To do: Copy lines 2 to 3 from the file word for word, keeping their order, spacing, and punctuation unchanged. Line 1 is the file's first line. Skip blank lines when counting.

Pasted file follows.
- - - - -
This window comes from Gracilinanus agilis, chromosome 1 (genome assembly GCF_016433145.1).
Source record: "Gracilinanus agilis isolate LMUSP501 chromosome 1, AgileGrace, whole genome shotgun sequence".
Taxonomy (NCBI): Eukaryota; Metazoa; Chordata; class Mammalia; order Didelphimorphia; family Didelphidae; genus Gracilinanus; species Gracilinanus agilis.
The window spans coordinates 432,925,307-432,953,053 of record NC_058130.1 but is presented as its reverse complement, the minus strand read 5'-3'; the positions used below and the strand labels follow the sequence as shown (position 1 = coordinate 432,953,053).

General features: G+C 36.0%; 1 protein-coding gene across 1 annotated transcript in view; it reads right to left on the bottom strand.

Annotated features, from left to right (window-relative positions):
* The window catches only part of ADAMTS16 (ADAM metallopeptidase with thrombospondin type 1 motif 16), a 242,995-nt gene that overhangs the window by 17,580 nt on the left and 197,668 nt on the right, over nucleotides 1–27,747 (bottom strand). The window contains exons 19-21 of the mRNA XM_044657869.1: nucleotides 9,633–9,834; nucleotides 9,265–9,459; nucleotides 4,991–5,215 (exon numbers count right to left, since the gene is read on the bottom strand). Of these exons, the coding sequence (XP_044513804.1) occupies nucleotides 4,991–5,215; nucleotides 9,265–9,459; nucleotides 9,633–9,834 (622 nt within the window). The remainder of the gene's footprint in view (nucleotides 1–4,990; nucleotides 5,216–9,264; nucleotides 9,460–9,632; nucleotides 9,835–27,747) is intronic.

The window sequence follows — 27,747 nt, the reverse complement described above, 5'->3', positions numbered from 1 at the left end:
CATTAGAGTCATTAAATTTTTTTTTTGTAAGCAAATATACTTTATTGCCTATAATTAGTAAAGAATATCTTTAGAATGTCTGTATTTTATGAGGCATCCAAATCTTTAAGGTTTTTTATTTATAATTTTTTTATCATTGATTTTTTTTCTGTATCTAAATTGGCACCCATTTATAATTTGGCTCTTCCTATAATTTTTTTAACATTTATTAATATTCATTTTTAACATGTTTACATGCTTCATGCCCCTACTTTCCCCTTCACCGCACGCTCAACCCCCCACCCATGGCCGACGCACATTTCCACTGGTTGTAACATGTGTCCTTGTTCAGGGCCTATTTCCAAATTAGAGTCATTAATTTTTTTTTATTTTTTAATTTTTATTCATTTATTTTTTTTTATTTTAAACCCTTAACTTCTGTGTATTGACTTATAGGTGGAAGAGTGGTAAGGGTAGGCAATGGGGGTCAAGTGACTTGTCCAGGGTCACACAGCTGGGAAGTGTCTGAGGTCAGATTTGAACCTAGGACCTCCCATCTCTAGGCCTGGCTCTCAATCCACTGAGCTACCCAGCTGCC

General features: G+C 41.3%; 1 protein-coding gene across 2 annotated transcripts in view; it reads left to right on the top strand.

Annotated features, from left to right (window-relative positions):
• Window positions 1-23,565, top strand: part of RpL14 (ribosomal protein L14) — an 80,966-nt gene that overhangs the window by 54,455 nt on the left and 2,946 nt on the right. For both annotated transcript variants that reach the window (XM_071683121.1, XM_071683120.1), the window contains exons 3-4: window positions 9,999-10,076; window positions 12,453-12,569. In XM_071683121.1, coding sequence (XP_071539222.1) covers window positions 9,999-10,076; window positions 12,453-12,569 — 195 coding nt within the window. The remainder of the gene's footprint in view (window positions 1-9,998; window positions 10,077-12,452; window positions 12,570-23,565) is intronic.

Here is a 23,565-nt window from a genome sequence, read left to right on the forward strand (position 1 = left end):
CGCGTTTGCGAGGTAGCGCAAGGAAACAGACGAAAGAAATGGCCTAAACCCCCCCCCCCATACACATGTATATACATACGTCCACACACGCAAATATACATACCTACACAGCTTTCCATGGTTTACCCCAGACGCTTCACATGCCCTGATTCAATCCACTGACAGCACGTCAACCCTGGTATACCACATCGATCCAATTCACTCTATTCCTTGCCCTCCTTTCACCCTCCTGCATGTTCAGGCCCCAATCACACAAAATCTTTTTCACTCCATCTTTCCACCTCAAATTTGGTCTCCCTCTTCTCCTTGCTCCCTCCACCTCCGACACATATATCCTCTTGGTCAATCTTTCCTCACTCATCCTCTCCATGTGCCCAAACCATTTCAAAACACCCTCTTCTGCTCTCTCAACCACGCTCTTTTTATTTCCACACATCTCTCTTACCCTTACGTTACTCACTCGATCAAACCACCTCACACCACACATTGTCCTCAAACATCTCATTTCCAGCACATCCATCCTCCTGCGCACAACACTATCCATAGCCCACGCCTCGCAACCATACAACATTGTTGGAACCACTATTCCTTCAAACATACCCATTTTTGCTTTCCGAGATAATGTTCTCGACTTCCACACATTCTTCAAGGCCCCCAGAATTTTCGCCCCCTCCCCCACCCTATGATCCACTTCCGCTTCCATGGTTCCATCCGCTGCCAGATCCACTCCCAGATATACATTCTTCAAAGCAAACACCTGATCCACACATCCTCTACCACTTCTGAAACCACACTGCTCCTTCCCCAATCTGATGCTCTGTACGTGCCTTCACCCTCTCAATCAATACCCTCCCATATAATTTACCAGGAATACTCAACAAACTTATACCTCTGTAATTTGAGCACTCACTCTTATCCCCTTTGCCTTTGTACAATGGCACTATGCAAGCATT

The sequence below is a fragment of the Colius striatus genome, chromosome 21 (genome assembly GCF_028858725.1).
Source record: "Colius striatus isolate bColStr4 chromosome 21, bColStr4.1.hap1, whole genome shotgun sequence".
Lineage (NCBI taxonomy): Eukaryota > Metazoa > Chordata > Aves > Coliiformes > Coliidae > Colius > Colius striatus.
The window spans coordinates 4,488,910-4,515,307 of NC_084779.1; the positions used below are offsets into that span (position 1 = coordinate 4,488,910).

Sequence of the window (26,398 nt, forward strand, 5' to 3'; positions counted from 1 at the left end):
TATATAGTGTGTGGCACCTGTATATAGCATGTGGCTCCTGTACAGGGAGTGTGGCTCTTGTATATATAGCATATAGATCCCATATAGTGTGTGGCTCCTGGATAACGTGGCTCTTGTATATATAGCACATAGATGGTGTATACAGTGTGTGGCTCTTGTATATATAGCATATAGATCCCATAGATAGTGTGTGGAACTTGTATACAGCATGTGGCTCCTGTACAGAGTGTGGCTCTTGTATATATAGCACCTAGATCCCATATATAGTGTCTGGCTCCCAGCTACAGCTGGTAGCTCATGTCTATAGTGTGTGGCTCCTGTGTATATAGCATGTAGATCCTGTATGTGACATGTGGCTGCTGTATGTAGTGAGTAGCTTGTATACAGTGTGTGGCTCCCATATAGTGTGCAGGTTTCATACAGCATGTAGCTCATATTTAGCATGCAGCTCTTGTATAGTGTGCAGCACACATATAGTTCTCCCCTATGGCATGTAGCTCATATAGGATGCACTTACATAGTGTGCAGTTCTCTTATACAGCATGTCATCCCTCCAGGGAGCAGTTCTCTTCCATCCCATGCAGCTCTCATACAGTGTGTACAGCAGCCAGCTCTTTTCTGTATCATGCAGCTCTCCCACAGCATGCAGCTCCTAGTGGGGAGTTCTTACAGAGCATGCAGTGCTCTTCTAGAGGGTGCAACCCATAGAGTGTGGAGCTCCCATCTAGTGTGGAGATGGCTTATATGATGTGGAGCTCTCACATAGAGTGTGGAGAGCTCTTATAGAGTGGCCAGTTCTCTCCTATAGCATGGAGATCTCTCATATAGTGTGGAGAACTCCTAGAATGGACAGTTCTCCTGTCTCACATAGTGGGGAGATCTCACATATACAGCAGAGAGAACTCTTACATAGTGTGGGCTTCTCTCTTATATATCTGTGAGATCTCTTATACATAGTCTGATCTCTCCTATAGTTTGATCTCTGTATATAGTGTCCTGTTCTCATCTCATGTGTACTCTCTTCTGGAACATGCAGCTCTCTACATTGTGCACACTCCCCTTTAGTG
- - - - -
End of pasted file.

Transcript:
Source record: "Gracilinanus agilis isolate LMUSP501 chromosome 1, AgileGrace, whole genome shotgun sequence".
Taxonomy (NCBI): Eukaryota; Metazoa; Chordata; class Mammalia; order Didelphimorphia; family Didelphidae; genus Gracilinanus; species Gracilinanus agilis.